But what you can’t do is get so bound up with something that it becomes yourself. This sounds goofy, I know. Who actually gets that sad when a TV show goes off the air, or a band breaks up, or a book series ends? Who needs me and my pop-psych pep-talks to get through that? Well: I have. People do. I’ve told you that I sometimes get angry feedback from people, when I don’t like what they like. Often, I find no apparent reason for it! Those people are just being jerks! Humankind is a mystery in that way! But the feedback I get that I actually understand, and empathize with, goes as follows:

These people are sad. Or they were sad, at some point. They were getting picked on in school, so they had a part of every day where they weren’t going to that school: They were going to Hogwarts. Taylor Swift knew about feeling like they’d met someone they completely, uncritically adored, and were just totally beneath that person’s notice. They were lonely, or they were hurt, or they were just frustrated with how things worked out sometimes, like everybody. Anything or anyone that genuinely helps you get through a hard time deserves your loyalty. And will almost certainly get it. So when that thing goes away…

I know. It really sucks. But the fact is, everything ends. The sun will go supernova, the Earth will be incinerated, generations will be born and generations will die, and before all that happens, people will leave, friendships will break up, pets will run away, and TV shows will get canceled. And weirdly, this sentence is supposed to help you deal with depression, because: things end, and once you know that, you know you don’t end with them. Everything comes, and everything goes, and you just let it pass through, and try to be grateful. Also, buy the DVD sets. If enough of you do that, it turns out you get a movie.


Example A: “Much like Abed coping with the unexpected and brutal end of Cougarton Abbey, I’ve decided to find a new favorite show. God. Community. That was a great show, you know?”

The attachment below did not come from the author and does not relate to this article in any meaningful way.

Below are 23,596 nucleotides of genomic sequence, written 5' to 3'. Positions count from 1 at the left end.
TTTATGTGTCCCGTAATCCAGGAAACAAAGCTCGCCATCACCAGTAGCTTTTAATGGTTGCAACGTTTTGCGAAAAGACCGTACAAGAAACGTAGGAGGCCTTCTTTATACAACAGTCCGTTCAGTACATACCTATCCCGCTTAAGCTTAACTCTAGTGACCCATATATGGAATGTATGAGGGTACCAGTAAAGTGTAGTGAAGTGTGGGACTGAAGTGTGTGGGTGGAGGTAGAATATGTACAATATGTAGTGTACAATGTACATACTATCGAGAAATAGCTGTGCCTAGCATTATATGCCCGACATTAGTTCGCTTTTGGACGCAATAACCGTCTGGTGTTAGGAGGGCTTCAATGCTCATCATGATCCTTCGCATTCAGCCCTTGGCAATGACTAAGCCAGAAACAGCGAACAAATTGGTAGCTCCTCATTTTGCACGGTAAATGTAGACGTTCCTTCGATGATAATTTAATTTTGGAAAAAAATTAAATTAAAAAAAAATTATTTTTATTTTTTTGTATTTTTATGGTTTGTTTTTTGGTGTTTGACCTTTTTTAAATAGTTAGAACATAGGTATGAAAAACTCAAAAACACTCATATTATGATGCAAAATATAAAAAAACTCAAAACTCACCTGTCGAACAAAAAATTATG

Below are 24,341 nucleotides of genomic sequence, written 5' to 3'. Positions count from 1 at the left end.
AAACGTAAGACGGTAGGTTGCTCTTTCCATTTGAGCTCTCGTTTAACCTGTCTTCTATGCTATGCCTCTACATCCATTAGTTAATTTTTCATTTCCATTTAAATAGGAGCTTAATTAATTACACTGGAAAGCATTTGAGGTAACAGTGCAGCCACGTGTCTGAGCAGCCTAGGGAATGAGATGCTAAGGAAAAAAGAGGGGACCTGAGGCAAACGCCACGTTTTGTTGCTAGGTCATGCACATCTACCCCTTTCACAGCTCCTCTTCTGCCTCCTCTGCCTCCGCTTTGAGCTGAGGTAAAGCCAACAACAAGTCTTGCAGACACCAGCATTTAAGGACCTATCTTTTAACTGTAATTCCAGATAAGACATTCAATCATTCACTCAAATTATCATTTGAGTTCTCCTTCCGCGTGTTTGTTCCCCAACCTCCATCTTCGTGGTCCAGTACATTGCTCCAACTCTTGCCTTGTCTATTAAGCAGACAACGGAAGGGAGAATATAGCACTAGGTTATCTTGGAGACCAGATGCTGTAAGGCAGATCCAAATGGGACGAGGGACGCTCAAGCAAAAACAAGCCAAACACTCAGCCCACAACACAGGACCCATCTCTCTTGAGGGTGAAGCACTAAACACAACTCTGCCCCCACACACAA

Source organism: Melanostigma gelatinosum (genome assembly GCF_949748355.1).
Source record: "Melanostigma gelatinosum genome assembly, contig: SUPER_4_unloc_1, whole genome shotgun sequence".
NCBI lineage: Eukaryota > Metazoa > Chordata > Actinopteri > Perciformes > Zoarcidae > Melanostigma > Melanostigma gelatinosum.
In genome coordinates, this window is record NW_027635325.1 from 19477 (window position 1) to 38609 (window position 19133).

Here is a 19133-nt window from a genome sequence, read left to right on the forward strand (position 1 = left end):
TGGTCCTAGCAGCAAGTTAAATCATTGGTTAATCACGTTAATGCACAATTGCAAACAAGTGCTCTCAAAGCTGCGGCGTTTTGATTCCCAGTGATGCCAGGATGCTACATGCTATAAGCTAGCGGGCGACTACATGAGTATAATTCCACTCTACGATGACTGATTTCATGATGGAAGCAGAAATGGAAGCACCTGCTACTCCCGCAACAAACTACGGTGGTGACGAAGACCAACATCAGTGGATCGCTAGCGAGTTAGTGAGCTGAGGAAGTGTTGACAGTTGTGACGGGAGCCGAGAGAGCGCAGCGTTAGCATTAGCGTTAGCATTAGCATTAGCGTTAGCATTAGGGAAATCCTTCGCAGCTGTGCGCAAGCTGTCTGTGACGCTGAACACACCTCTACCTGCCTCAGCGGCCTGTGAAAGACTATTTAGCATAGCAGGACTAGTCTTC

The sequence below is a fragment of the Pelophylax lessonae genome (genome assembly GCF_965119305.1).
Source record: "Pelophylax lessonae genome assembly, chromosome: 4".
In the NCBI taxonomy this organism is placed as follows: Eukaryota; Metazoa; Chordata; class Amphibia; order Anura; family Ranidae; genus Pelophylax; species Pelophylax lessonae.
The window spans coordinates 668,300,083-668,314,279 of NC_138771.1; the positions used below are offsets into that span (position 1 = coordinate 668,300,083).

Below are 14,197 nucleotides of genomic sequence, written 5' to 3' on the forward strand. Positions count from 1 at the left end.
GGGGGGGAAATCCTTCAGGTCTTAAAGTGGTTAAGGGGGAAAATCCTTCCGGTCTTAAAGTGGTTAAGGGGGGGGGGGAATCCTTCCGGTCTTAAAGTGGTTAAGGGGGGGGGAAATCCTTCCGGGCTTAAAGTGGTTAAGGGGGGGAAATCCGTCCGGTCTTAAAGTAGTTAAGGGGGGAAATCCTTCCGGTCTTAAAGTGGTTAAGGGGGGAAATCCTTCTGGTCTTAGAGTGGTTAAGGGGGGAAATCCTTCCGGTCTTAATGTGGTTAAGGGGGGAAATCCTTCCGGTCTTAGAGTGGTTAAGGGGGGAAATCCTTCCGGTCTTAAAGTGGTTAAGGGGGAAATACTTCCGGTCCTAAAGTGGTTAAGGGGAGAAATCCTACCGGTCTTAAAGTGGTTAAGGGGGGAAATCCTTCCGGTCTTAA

Example B: “Ultimately, what matters is not the 11 crappy albums this band has released, but the three really good ones that they made at the beginning of their career. Also, the fact that I’ve suckered you into attending this concert. THREE-IN-ELEVEN CHANCE OF FUN! WOOOO.”

Acceptance is boring. It doesn’t actually feel like anything. It seemingly has nothing to do with the rest of all this stuff: The obsession and fan rage and frequent visits to Bummer Town. You’re not even thinking about the object of your obsession, when acceptance hits. You’re watching something else. You’re finding something else to do. You’re reading the Hunger Games trilogy, and all is well.

Because acceptance is the moment when you’re not thinking about this. That’s all. You liked something, and then you lost something, and now it’s gone. And you know that it’s gone. But you’re not really thinking about what’s gone, these days. You’re thinking about what’s here.

It’s a beautiful thing, actually, to leave the dark side of fandom. You like things, but they’re not who you are. You enjoy yourself, but you’re not going to be traumatized if you don’t get to enjoy yourself in the exact same ways all the time. You aren’t a “fan,” you’re a person who likes stuff. As a wise TV show once said, “I guess I just like liking things.” And if I do not get more quotable adages along these lines, MY RAGE WILL KNOW NO LIMITS, but, you know, that’s beside the point. The point is: it’s great to like things. And you do, because you’re great. Just, you know, before you get too into it, make sure you know which friends can’t stand spaceships. ♦